WASHINGTON -- In the first comprehensive audit of Medicare, federal investigators said yesterday that the government overpaid health care providers last year by $23 billion, or 14 percent of all the money spent in the standard Medicare program.
The books and records of the Medicare agency and its contractors were in such disarray that they could not be thoroughly audited, said June Gibbs Brown, inspector general of the Department of Health and Human Services. She said there was no way to tell how much of the overpayment resulted from fraud.
The estimate of improper payments, based on an exhaustive review of a sample of actual claims, is much higher than prior estimates by health policy experts. It tends to confirm elderly people's allegations that their Medicare bills are riddled with errors.
The amount of improper payments detected by the inspector general is, by coincidence, the same as the amount of savings to be extracted from Medicare under the budget bill pending in Congress -- $115 billion over five years, an average of $23 billion a year.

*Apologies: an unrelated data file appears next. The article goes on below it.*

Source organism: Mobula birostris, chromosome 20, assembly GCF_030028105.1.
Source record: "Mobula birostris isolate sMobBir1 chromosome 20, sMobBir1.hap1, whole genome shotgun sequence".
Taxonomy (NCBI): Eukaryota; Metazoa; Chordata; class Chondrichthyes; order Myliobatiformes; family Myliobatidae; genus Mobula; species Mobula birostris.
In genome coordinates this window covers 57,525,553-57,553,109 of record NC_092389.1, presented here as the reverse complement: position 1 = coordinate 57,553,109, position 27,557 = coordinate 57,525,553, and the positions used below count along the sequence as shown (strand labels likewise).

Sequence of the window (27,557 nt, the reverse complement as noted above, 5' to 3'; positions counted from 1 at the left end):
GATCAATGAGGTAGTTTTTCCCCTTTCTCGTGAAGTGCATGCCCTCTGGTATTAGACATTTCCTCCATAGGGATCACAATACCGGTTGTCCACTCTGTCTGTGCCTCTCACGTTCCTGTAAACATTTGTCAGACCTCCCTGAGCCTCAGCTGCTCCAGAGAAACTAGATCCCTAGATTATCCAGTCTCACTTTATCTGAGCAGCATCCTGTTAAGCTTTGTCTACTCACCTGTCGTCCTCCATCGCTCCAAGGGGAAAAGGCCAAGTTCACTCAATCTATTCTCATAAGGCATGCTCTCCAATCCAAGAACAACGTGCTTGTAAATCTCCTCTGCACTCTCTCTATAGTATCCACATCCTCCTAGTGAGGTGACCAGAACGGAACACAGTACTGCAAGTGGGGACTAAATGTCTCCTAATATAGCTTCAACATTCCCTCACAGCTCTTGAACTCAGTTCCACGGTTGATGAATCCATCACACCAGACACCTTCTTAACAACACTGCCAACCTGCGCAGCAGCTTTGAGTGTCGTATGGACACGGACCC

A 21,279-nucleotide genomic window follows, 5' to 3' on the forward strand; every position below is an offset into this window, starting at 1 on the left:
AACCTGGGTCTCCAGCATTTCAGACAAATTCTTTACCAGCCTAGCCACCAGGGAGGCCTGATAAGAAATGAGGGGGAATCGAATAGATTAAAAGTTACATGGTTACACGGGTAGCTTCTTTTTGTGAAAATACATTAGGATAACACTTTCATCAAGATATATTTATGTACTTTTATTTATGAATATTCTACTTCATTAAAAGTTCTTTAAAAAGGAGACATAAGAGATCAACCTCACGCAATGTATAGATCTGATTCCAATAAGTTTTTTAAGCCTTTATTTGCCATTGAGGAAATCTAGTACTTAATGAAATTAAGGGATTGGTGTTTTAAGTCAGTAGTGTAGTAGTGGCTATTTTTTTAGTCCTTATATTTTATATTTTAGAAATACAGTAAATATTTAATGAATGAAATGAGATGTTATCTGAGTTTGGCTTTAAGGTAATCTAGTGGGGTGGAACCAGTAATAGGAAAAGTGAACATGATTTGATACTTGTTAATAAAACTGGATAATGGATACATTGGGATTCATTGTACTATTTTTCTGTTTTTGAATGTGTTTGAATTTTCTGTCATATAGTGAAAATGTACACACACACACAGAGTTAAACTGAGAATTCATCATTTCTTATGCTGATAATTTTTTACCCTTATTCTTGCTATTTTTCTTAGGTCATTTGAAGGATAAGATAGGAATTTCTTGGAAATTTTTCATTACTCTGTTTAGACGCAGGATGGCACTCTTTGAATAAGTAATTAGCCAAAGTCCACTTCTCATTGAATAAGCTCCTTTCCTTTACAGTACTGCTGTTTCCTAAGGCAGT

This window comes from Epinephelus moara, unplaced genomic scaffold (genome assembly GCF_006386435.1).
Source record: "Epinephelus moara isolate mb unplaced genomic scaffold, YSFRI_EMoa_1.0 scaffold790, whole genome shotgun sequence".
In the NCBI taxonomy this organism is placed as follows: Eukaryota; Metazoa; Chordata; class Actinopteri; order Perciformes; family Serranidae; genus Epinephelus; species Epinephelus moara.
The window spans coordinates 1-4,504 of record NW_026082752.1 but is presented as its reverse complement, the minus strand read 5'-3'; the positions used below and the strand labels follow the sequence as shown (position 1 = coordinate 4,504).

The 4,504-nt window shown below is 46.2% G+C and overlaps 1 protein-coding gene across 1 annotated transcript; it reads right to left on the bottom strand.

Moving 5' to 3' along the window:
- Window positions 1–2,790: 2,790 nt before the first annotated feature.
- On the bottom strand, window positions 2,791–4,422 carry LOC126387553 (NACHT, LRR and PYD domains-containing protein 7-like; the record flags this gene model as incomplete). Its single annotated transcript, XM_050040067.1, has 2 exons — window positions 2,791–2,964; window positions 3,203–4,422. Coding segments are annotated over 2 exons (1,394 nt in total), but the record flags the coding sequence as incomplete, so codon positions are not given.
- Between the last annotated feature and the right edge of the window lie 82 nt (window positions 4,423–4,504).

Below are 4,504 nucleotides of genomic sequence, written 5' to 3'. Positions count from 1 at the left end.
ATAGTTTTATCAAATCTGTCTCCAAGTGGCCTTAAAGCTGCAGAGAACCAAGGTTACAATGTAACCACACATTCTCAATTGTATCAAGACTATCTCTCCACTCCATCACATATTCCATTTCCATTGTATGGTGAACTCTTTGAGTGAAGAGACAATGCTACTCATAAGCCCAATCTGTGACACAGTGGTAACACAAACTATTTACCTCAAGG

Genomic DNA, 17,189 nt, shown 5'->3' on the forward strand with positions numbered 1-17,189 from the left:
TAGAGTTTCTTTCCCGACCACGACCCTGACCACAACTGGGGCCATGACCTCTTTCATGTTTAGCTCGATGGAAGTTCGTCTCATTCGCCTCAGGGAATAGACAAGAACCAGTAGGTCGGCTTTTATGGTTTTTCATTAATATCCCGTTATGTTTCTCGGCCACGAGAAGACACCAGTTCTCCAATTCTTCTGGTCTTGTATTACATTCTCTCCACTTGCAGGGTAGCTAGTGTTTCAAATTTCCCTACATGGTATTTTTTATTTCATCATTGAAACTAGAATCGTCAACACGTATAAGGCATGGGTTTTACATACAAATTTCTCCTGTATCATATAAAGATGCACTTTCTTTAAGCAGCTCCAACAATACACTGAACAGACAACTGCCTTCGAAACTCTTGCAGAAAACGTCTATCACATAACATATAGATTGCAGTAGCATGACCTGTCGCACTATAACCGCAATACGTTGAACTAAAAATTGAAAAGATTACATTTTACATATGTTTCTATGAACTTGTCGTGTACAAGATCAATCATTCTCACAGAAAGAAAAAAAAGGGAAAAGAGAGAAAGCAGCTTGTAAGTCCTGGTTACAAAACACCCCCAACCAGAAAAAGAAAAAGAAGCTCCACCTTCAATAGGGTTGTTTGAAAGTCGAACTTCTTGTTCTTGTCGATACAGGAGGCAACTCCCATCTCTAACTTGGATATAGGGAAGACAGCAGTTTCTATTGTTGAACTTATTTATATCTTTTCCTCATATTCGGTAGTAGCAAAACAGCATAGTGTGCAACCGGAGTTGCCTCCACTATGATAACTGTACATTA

Congress is considering major changes in Medicare, including a "means test" and a higher age of eligibility, to prevent the program from going bankrupt before baby boomers need it.
In her report, the inspector general said: "We estimate that during fiscal year 1996 net overpayments totaled about $23.2 billion nationwide, or about 14 percent of total Medicare fee-for-service benefit payments. These improper payments could range from inadvertent mistakes to outright fraud and abuse. We cannot quantify what portion is attributable to fraud."
The report said the government had no reliable way to prevent or detect improper Medicare payments, and no reliable estimate of what it might owe on unpaid claims.
Medicare officials acknowledged last night that the government made substantial erroneous payments but said they did not get credit for all the proper, accurate, timely payments they made.
Pub Date: 7/17/97